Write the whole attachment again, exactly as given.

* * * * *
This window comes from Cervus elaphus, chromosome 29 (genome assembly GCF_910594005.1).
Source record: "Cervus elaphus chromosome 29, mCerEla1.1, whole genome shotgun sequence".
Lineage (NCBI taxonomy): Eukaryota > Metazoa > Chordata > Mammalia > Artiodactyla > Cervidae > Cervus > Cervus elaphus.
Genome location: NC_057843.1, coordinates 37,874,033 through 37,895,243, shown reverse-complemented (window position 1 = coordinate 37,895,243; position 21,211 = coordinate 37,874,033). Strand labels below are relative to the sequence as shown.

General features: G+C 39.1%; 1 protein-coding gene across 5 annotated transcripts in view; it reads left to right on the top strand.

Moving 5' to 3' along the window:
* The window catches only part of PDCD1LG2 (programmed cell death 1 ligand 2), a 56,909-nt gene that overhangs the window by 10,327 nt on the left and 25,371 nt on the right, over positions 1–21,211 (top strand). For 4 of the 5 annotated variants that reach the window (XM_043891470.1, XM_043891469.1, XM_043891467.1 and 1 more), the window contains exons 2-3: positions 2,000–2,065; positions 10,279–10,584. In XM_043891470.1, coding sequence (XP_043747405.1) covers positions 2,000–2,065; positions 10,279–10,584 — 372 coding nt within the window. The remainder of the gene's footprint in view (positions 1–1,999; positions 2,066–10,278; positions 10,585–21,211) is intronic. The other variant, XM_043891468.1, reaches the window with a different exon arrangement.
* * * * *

This window comes from Cervus elaphus, chromosome 29 (genome assembly GCF_910594005.1).
Source record: "Cervus elaphus chromosome 29, mCerEla1.1, whole genome shotgun sequence".
Lineage (NCBI taxonomy): Eukaryota > Metazoa > Chordata > Mammalia > Artiodactyla > Cervidae > Cervus > Cervus elaphus.
Genome location: NC_057843.1, coordinates 37,874,033 through 37,895,243, shown reverse-complemented (window position 1 = coordinate 37,895,243; position 21,211 = coordinate 37,874,033). Strand labels below are relative to the sequence as shown.

General features: G+C 39.1%; 1 protein-coding gene across 5 annotated transcripts in view; it reads left to right on the top strand.

Moving 5' to 3' along the window:
* The window catches only part of PDCD1LG2 (programmed cell death 1 ligand 2), a 56,909-nt gene that overhangs the window by 10,327 nt on the left and 25,371 nt on the right, over positions 1–21,211 (top strand). For 4 of the 5 annotated variants that reach the window (XM_043891470.1, XM_043891469.1, XM_043891467.1 and 1 more), the window contains exons 2-3: positions 2,000–2,065; positions 10,279–10,584. In XM_043891470.1, coding sequence (XP_043747405.1) covers positions 2,000–2,065; positions 10,279–10,584 — 372 coding nt within the window. The remainder of the gene's footprint in view (positions 1–1,999; positions 2,066–10,278; positions 10,585–21,211) is intronic. The other variant, XM_043891468.1, reaches the window with a different exon arrangement.